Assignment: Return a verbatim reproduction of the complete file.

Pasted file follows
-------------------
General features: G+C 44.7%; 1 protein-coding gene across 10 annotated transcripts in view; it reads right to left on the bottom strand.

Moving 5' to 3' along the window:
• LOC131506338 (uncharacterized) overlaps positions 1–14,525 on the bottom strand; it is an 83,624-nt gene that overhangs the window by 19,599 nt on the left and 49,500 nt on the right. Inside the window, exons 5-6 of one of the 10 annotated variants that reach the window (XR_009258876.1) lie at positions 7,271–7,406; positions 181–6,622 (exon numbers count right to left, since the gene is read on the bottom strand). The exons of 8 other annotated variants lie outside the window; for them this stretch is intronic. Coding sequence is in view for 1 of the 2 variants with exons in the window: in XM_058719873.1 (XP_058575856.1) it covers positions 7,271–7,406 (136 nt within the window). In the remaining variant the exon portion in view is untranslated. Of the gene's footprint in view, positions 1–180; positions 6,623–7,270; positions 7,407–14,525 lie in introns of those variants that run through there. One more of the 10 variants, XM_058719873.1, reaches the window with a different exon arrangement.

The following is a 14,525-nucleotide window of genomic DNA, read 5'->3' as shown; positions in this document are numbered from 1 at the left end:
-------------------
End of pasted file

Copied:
General features: G+C 44.7%; 1 protein-coding gene across 10 annotated transcripts in view; it reads right to left on the bottom strand.

Moving 5' to 3' along the window:
• LOC131506338 (uncharacterized) overlaps positions 1–14,525 on the bottom strand; it is an 83,624-nt gene that overhangs the window by 19,599 nt on the left and 49,500 nt on the right. Inside the window, exons 5-6 of one of the 10 annotated variants that reach the window (XR_009258876.1) lie at positions 7,271–7,406; positions 181–6,622 (exon numbers count right to left, since the gene is read on the bottom strand). The exons of 8 other annotated variants lie outside the window; for them this stretch is intronic. Coding sequence is in view for 1 of the 2 variants with exons in the window: in XM_058719873.1 (XP_058575856.1) it covers positions 7,271–7,406 (136 nt within the window). In the remaining variant the exon portion in view is untranslated. Of the gene's footprint in view, positions 1–180; positions 6,623–7,270; positions 7,407–14,525 lie in introns of those variants that run through there. One more of the 10 variants, XM_058719873.1, reaches the window with a different exon arrangement.

The following is a 14,525-nucleotide window of genomic DNA, read 5'->3' as shown; positions in this document are numbered from 1 at the left end: